March 2, 2016 - Among the many chores to add to the spring to-do list, a rig inspection should rank high. And any rig inspection should include a close look at any swaged terminals on the shrouds and stays. Although corroded or cracked swages have been know to be a common point of failure on older rigs, the environment and working loads are almost always the main contributing factors. But our recent tests suggest that the weaknesses on some terminals may exist since the day they were assembled.
Posted by Darrell Nicholson at 06:47AM Comments (6)
February 24, 2016 - Last year, multi-national chemical company BASF decided it would not renew its U.S. license for the pesticide Irgarol. A common additive to copper-based paints, Irgarol helps prevent the growth of algae and other soft growth. Bottom paints containing Irgarol are priced around $30 higher than similar formulas without the additive. If you are interested in a “slime-resistant” ablative paint, be sure to confirm that Irgarol is still an ingredient before plunking down the extra cash.
Posted by Darrell Nicholson at 09:59AM Comments (3)
February 17, 2016 - Sure, spring is still a ways off for some of us, but it's never to early to start planning, especially if you've got a big bottom project. If you own an older boat, that project probably includes doing something about the years of antifouling paint that have built up on the bottom. In this blog post you'll find links to a number of useful articles to help guide you through this process.
Posted by Darrell Nicholson at 12:00AM Comments (2)
February 10, 2016 - The oceanic equivalent of implacable in-laws, the barnacles addled me to no end. Do they ever stop eating? Do they ever sleep? Why won’t they leave my boat alone? Their unrelenting click, click, clicks on the hull kept me up at night. An obsession bordering on madness set in. My only comfort was that barnacles on the brain can have interesting side effects, like an idea that changes our view of the world.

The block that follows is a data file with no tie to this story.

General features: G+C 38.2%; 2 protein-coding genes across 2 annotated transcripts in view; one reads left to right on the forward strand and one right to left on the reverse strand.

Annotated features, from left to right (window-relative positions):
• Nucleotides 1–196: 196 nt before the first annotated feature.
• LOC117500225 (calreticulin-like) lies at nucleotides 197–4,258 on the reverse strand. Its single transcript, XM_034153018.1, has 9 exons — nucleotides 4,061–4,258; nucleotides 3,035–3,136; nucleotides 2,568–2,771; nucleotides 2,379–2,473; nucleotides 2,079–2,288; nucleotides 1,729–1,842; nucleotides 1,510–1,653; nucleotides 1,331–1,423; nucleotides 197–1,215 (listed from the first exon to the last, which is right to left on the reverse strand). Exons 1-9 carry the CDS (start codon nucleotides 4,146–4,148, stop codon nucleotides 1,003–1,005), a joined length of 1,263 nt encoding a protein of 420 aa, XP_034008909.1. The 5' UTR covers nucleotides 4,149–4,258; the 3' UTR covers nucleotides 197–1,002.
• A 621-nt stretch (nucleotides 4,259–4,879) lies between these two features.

Posted by Darrell Nicholson at 10:48AM Comments (5)
February 2, 2016 - We know the theory behind using an anchor swivel: The swivel releases any twists in the chain when an anchored boat swings through 360 degrees or more. Still, we question the logic of using one. Our skepticism is supported by our own experience, previous testing, and input from long-term cruisers, but we wanted to devise a test to investigate chain twisting. The results were surprising.
Posted by Darrell Nicholson with Jonathan Neeves at 05:43PM Comments (8)
January 27, 2016 - Anyone who has spent a night pitching in an exposed anchorage would not be shocked to learn that in many dragging incidents the snubber parted, or was stretched to its limit, allowing the chain and boat to absorb some teeth-rattling shock loads before something finally gave. Recently, PS testers have devised a series of tests to determine what the ideal snubber looks like. Some of our findings run contrary to popular assumptions. Some will surely surprise you, and may even—one day—save your boat. What does your snubber look like?
Posted by Darrell Nicholson with Jonathan Neeves at 07:36AM Comments (10)
January 19, 2016 - In my own experience, I’ve found that I rarely can match the manufacturer’s coverage estimates using a 3/8-inch nap roller cover, so for this project we decided to do a comparison. One section of the boat would be painted with a foam, solvent-resistant hot-dog or sausage roller cover, a technique that has worked for me in the past. The roller, more commonly used for topside finishes, soaks up far less paint than a conventional, 3/8-inch cover. An adjacent section would be painted using a conventional roller.
Posted by Darrell Nicholson at 06:09PM Comments (12)